Do You Have the Holiday Spirit? How (and Why) the Holidays Impact Our Mood

If Scrooge and the Grinch can find the holiday spirit, can you?

Research shows that holiday images, memories of childhood, songs and even Hallmark movies can all help contribute to a sense of happiness that can be dubbed the “holiday spirit” or “good cheer.”

“There is a subconscious code of generosity, kindness and charity that the holidays promote, known as ‘holiday spirit,’” notes Carla Schnitzlein, DO, medical director of Natchaug Hospital, part of the Hartford HealthCare Behavioral Health Network.

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But where does that ‘holiday spirit’ come from?

This, research shows, is due to a variety of factors, including:

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If your holiday memories are happy, your brain will be too.

Several years ago, a researcher performed brain scans on one group of people who celebrated Christmas and another that did not. When shown holiday images, those in the former group showed activity in the front of the brain, where happiness registers.

“Many of us associate the holidays with positive memories and our brains are wired to respond in certain ways when we view certain images, either pleasant or unpleasant,” Dr. Schnitzlein says. “If the holiday memories you have are happy, your brain is more likely to respond in a way that represents happiness or joy.”

It works for music, too, she adds.

“Musical concepts like tempo, rhythm and key impact mood,” she notes. “Major keys, in which many holiday songs are written, are considered happy sounding and can put us in the holiday mindset and spirit.”

This, research indicates, might be why retailers start playing holiday tunes early, hoping they encourage spending.

Not feeling so happy? This might explain why.

The music, lights and trappings of the holidays don’t feel joyous to everyone, however.

“Certainly, may people have strong family connections and wonderful family traditions, which helps promote a positive outlook during the holidays,” Dr. Schnitzlein says. “That said, not everyone has these connections, and they can feel isolated during the holidays.”

Another consideration, she adds, is the 38% of people who, when surveyed, reported increased stress, anxiety and other mental health concerns.

“We have to remember that, although the holidays can spark joy in a large part of the population, it can also be challenging to those with strained family relationships or limited financial means,” Dr. Schnitzlein says.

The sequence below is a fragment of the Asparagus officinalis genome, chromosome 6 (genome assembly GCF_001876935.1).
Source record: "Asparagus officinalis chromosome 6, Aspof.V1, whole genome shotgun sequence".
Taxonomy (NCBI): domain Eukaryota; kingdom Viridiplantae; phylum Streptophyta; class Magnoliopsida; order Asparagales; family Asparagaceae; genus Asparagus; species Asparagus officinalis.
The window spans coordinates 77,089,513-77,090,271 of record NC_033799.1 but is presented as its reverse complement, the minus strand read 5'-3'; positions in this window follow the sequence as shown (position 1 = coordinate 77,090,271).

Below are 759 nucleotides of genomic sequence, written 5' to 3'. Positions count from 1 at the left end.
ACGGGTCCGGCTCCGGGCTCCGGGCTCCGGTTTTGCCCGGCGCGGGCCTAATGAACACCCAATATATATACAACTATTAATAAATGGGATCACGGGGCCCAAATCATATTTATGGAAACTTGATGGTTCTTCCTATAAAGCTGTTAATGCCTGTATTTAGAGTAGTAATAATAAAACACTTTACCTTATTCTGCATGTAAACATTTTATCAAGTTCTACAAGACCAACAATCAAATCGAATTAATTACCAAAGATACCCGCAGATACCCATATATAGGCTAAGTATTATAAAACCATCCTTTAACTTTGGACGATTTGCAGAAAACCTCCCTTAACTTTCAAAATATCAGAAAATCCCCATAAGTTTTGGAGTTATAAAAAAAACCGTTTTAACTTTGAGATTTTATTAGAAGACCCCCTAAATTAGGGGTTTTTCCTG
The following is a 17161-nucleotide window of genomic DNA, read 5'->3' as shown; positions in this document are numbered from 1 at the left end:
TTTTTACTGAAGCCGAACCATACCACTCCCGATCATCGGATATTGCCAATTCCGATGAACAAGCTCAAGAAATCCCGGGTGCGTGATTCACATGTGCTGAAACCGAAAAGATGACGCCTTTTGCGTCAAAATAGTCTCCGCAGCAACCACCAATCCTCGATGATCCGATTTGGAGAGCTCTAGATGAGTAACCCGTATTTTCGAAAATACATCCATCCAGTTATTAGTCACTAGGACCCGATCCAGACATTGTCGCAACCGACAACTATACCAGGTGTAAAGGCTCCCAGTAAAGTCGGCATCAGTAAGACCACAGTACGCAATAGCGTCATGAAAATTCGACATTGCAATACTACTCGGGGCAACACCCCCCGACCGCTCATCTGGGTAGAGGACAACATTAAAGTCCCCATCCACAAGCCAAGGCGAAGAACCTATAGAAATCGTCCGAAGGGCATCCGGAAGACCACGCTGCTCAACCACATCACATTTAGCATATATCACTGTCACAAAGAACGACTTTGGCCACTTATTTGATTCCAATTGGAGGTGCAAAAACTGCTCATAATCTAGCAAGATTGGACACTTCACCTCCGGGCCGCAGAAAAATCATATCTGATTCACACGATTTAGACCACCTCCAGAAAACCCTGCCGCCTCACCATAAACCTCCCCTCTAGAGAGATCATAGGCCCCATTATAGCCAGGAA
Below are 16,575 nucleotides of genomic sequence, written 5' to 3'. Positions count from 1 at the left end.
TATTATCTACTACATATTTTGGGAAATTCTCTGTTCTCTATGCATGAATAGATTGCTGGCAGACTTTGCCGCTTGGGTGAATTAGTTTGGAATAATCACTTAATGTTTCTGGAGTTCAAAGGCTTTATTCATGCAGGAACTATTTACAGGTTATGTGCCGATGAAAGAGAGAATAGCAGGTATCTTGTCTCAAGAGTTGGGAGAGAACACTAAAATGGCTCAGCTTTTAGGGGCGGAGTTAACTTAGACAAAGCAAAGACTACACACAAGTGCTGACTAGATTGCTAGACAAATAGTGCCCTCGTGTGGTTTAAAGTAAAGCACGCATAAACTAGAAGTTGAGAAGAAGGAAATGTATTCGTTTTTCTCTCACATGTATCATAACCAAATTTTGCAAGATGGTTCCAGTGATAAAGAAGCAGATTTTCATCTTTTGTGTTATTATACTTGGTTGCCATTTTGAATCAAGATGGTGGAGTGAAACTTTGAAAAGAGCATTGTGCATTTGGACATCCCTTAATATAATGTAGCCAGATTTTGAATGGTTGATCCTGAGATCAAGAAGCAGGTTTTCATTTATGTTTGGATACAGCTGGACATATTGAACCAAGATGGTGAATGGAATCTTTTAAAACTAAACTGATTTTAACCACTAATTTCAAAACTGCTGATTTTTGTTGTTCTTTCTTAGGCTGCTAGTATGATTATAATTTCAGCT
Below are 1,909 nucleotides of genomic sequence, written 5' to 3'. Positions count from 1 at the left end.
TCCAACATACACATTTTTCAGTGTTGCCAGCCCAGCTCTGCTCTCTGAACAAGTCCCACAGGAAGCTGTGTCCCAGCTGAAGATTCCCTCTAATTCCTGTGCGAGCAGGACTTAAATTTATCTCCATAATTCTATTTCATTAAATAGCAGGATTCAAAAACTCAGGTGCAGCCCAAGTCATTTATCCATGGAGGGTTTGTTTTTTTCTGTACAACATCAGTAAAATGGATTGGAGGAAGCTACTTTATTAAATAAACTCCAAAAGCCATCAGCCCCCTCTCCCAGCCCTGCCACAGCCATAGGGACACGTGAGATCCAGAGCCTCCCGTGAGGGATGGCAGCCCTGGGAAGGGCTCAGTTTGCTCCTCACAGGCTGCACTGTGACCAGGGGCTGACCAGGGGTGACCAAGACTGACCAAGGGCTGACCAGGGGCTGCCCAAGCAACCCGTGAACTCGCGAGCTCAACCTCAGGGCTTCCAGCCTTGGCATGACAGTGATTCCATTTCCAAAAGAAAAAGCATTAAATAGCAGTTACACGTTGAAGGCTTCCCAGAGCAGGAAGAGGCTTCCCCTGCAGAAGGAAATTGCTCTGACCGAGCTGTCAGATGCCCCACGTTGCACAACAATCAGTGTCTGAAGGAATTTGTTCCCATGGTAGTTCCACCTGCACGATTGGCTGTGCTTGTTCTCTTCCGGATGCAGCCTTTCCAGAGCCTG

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Short home workouts can boost your mood and reduce stress : Shots

Add five-minute stints of fun and easy exercise to your day at home by working with what’s around you, says trainer Molly McDonald.

Cha Pornea for NPR

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Cha Pornea for NPR

Add five-minute stints of fun and easy exercise to your day at home by working with what’s around you, says trainer Molly McDonald.

Cha Pornea for NPR

Of all the ways in which the pandemic has affected Americans’ well-being, perhaps the one we’ve noticed least is how much we’re sitting. And it’s not just bad for our waistlines — it’s hurting our mental health.

More than a year and a half of social distancing and work-from-home policies have led to less time moving around and more time sitting and looking at screens — it’s a potentially toxic combination that’s linked with poorer mental health.

“The sneaky effects of the pandemic that we might not even notice [is] that we’ve changed our sitting patterns,” says Jacob Meyer, director of the Wellbeing and Exercise lab at Iowa State University.

His own research showed that in the early weeks of the pandemic, people who exercised less and had more screen time were likely to be stressed, depressed and lonely.

And though most people saw their mental health gradually improve as they adapted to a new reality, people who stayed mostly sedentary didn’t see get the same improvement, according to a follow-up study by Meyer. “People who continued to have really high levels of sitting, their depression didn’t improve” as much, says Meyer.

The good news is that something as simple as some very light movement around the house to break up all that couch surfing time can make a difference in mood, as Meyer’s earlier research has found.

Scores of previous studies confirm that being physically active boosts mood, lowers anxiety and improves sleep quality.

“We know consistently that the more people are active, the more that they exercise, the better their mental health is,” says Meyer.

For many office workers like me, working from home means we’ve fallen into a routine of spending hours at our desk. With another pandemic winter about to hit us and much of the country and the world still dealing with COVID-19, we are often stuck at home more than we’d like, so it’s time to start sitting less and moving around more.

Meyer and other exercise experts shared some tips

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